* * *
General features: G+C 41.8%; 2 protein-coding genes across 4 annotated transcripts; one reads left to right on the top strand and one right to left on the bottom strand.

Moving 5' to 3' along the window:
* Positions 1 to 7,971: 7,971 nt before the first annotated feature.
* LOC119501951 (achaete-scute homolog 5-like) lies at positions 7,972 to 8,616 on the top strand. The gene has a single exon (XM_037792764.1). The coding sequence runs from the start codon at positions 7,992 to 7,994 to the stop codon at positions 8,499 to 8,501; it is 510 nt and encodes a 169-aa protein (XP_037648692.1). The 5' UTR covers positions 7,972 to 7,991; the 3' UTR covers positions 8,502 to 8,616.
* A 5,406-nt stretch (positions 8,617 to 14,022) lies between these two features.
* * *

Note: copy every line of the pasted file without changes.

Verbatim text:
General features: G+C 41.8%; 2 protein-coding genes across 4 annotated transcripts; one reads left to right on the top strand and one right to left on the bottom strand.

Moving 5' to 3' along the window:
* Positions 1 to 7,971: 7,971 nt before the first annotated feature.
* LOC119501951 (achaete-scute homolog 5-like) lies at positions 7,972 to 8,616 on the top strand. The gene has a single exon (XM_037792764.1). The coding sequence runs from the start codon at positions 7,992 to 7,994 to the stop codon at positions 8,499 to 8,501; it is 510 nt and encodes a 169-aa protein (XP_037648692.1). The 5' UTR covers positions 7,972 to 7,991; the 3' UTR covers positions 8,502 to 8,616.
* A 5,406-nt stretch (positions 8,617 to 14,022) lies between these two features.